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Professor Ralph Tyler Flewelling, as director of philosophy at USC and with the support of the Seeley Wintersmith Mudd Foundation, began developing the Hoose Library of Philosophy during the mid-1920’s. From the first, his plans embraced the acquisition of books possessing a combination of scholarly and bibliophilic qualities; by the time it was installed in impressive new quarters in Mudd Memorial Hall in 1930, the library contained a modest group of such volumes. Comprising approximately 2,500 volumes, they include manuscripts, incunabula, and such works asThomas Hobbe’s Leviathan (1651), and John Locke’s Essay Concerning Humane Understanding (1690). 

The eighteenth and nineteenth centuries are more systematically served. The Gomperz library of philosophy, formed in Vienna by the philosopher-scholars Theodor and Heinrich Gomperz during the latter part of the nineteenth century and first part of the twentieth, was widely regarded as the finest of its kind then in private hands. Shortly before World War II, again with the support of the Mudd Foundation, the University purchased a major part of the collection, including some 3,500 volumes of first and early editions of European philosophy published between 1700 and 1850. Amounting to less than a third of the entire acquisition, these so-called "modern" books nevertheless constitute by far its most homogeneous part--and by reason of their scarcity and importance, the most valuable. Here may be found the earliest collected editions of the leading philosophers of the Enlightenment and Romanticism periods, as well as encyclopedias from Moreri through Bayle and Chauffepié to the Encyclopédie, ou dictionnaire raisonné des arts et des métieres.  The collection also houses  distinguished individual works such as Adam Smith’s Theory of Moral Sentiments (1759) and Wealth of Nations (1776); Condillac’s Traité des sensations (1754); Helvétius’ De l’esprit (1758); and Hume’s Treatise of Human Nature (1739-1740)--the latter with marginal corrections in the hand of the author. The library also houses all of the works of Immanuel Kant in first edition (with the exception of The Inaugural Dissertation, 1770), as well as almost all of the works of the prolific Fichte, Schelling, Wolf, and Schopenhauer in their original forms. A remarkable group of books by the early mechanist Julien Offray de la Mettrie, most of them rare and some extremely rare, provides an introduction to the troubled world of modern materialism.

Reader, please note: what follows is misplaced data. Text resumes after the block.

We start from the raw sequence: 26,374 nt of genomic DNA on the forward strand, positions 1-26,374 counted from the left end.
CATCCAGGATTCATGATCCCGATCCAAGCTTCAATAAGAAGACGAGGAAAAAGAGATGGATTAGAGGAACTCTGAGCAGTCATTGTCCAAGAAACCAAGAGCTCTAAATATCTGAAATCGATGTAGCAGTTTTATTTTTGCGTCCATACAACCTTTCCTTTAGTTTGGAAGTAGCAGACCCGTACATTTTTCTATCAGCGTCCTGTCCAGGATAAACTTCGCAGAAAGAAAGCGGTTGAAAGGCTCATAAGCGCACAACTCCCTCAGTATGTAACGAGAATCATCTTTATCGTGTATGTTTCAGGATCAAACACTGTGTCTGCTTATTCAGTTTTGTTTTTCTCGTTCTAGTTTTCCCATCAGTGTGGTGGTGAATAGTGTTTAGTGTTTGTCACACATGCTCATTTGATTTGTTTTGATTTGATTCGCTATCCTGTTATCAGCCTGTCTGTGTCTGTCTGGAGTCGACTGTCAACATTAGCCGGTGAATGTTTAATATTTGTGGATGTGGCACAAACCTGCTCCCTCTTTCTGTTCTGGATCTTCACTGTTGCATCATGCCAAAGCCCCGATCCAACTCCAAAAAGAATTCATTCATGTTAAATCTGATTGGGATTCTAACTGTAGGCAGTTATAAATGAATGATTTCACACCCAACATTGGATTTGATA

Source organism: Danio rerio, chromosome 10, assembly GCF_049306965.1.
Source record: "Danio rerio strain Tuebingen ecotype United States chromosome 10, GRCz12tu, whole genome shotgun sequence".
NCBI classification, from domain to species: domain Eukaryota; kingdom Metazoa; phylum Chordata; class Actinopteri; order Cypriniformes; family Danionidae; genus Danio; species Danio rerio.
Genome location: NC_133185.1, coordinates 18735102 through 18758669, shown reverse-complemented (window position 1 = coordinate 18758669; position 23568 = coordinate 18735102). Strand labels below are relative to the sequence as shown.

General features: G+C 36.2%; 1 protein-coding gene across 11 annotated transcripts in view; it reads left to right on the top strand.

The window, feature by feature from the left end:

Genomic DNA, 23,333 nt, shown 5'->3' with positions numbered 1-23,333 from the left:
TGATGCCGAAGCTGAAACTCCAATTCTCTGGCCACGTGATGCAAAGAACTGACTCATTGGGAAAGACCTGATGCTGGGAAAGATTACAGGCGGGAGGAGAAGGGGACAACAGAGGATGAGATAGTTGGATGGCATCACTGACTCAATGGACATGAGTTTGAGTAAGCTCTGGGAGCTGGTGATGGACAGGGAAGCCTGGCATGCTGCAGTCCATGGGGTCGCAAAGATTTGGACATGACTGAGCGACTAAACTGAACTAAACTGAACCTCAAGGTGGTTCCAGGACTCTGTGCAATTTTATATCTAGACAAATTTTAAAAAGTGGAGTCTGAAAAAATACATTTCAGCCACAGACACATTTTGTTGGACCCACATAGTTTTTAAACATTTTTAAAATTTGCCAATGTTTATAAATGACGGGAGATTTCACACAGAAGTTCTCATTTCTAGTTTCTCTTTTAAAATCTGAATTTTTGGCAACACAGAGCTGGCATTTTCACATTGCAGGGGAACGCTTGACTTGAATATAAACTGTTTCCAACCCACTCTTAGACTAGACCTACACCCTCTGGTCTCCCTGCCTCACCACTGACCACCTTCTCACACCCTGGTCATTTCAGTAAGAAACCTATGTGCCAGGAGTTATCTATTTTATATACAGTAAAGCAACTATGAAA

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The Feuchtwanger Memorial Library was given to the University of Southern California by Marta Feuchtwanger, the widow of the German exile writer, Lion Feuchtwanger. In all, the Library contains nearly 30,000 volumes. Some 8,000 of the rarest books are housed on the USC campus, while 20,000 volumes remain on long-term loan at the Feuchtwanger's former residence, Villa Aurora, in Pacific Palisades.

Photo by W. Bondy, courtesy of Feuchtwanger Memorial Library, USC Libraries.



Lion Feuchtwanger (1884-1958) fled Europe during World War II and lived in Los Angeles from 1941 until his death in 1958. He began his literary career as a theater critic and turned his talent to writing plays in the 1910s and 1920s. He first became internationally known, however, for his historical novel Jud Süss published in 1925. During his seventeen years in Southern California, he wrote primarily historical fiction including: Waffen für Amerika, also called Die Füchse im Weinberg (1947-48; Proud Destiny), Goya oder Der arge Weg der Erkenntnis (1951; This is the Hour, a Novel about Goya), Spanische Ballade, also called Die Jüdin von Toledo (1955; Raquel, the Jewess of Toledo), and Jefta und seine Tochter (1957; Jephta and his Daughter). Feuchtwanger's library reflects his interests in different historical periods and contains several noteworthy smaller collections of primary and secondary sources focusing on such subjects as Greek and Latin classics, Jewish and biblical history, the Enlightenment, French Revolution, German literature, and exile literature.

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Although artists have been involved in the illustration, design and printing of books for centuries, it was not until the late 20th century that the artist’s book began to be regarded as a distinct genre. Paying homage to the visionary work of English author William Blake - and with roots in Dadaism, surrealism and Russian Futurism - an artist’s book is limited only by his or her imagination.